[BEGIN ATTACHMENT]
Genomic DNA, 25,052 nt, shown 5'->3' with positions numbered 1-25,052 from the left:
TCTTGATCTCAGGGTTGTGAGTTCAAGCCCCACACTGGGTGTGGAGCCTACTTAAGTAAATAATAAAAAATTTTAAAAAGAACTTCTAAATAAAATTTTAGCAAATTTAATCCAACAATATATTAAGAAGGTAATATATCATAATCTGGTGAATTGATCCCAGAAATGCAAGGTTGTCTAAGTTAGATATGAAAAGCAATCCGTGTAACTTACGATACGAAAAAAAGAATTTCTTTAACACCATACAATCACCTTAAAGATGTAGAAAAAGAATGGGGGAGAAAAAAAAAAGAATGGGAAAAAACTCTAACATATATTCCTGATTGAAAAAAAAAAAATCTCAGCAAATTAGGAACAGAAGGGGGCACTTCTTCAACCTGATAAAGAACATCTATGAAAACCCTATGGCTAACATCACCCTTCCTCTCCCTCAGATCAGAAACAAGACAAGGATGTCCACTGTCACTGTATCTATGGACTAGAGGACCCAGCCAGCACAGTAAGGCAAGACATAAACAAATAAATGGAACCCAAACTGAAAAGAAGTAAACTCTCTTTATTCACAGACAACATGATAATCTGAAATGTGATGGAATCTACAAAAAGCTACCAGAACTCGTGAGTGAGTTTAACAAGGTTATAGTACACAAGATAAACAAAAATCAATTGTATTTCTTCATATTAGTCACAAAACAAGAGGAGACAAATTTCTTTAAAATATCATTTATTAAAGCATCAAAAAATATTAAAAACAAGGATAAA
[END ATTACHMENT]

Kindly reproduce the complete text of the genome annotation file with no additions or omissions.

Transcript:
Genomic DNA, 25,052 nt, shown 5'->3' with positions numbered 1-25,052 from the left:
TCTTGATCTCAGGGTTGTGAGTTCAAGCCCCACACTGGGTGTGGAGCCTACTTAAGTAAATAATAAAAAATTTTAAAAAGAACTTCTAAATAAAATTTTAGCAAATTTAATCCAACAATATATTAAGAAGGTAATATATCATAATCTGGTGAATTGATCCCAGAAATGCAAGGTTGTCTAAGTTAGATATGAAAAGCAATCCGTGTAACTTACGATACGAAAAAAAGAATTTCTTTAACACCATACAATCACCTTAAAGATGTAGAAAAAGAATGGGGGAGAAAAAAAAAAGAATGGGAAAAAACTCTAACATATATTCCTGATTGAAAAAAAAAAAATCTCAGCAAATTAGGAACAGAAGGGGGCACTTCTTCAACCTGATAAAGAACATCTATGAAAACCCTATGGCTAACATCACCCTTCCTCTCCCTCAGATCAGAAACAAGACAAGGATGTCCACTGTCACTGTATCTATGGACTAGAGGACCCAGCCAGCACAGTAAGGCAAGACATAAACAAATAAATGGAACCCAAACTGAAAAGAAGTAAACTCTCTTTATTCACAGACAACATGATAATCTGAAATGTGATGGAATCTACAAAAAGCTACCAGAACTCGTGAGTGAGTTTAACAAGGTTATAGTACACAAGATAAACAAAAATCAATTGTATTTCTTCATATTAGTCACAAAACAAGAGGAGACAAATTTCTTTAAAATATCATTTATTAAAGCATCAAAAAATATTAAAAACAAGGATAAA